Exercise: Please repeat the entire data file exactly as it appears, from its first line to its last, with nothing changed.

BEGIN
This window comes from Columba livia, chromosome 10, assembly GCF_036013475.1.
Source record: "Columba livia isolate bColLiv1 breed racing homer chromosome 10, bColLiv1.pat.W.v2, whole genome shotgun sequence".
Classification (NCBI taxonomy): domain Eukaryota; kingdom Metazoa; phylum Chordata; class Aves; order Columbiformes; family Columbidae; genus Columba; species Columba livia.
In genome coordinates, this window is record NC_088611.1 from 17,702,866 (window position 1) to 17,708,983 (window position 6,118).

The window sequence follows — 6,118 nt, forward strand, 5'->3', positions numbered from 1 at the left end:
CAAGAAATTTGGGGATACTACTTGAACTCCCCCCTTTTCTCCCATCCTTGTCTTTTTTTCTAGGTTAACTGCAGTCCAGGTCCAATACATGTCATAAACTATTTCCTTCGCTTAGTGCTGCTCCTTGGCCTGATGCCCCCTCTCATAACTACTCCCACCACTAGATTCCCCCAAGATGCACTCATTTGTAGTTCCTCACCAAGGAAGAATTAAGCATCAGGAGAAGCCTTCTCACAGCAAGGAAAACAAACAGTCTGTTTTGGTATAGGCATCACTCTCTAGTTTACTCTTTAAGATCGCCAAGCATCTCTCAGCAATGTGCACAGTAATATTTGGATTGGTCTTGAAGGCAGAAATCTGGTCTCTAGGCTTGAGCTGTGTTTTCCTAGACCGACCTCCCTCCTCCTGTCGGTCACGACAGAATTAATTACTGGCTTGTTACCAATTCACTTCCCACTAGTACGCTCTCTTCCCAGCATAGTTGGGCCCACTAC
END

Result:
This window comes from Columba livia, chromosome 10, assembly GCF_036013475.1.
Source record: "Columba livia isolate bColLiv1 breed racing homer chromosome 10, bColLiv1.pat.W.v2, whole genome shotgun sequence".
Classification (NCBI taxonomy): domain Eukaryota; kingdom Metazoa; phylum Chordata; class Aves; order Columbiformes; family Columbidae; genus Columba; species Columba livia.
In genome coordinates, this window is record NC_088611.1 from 17,702,866 (window position 1) to 17,708,983 (window position 6,118).

The window sequence follows — 6,118 nt, forward strand, 5'->3', positions numbered from 1 at the left end:
CAAGAAATTTGGGGATACTACTTGAACTCCCCCCTTTTCTCCCATCCTTGTCTTTTTTTCTAGGTTAACTGCAGTCCAGGTCCAATACATGTCATAAACTATTTCCTTCGCTTAGTGCTGCTCCTTGGCCTGATGCCCCCTCTCATAACTACTCCCACCACTAGATTCCCCCAAGATGCACTCATTTGTAGTTCCTCACCAAGGAAGAATTAAGCATCAGGAGAAGCCTTCTCACAGCAAGGAAAACAAACAGTCTGTTTTGGTATAGGCATCACTCTCTAGTTTACTCTTTAAGATCGCCAAGCATCTCTCAGCAATGTGCACAGTAATATTTGGATTGGTCTTGAAGGCAGAAATCTGGTCTCTAGGCTTGAGCTGTGTTTTCCTAGACCGACCTCCCTCCTCCTGTCGGTCACGACAGAATTAATTACTGGCTTGTTACCAATTCACTTCCCACTAGTACGCTCTCTTCCCAGCATAGTTGGGCCCACTAC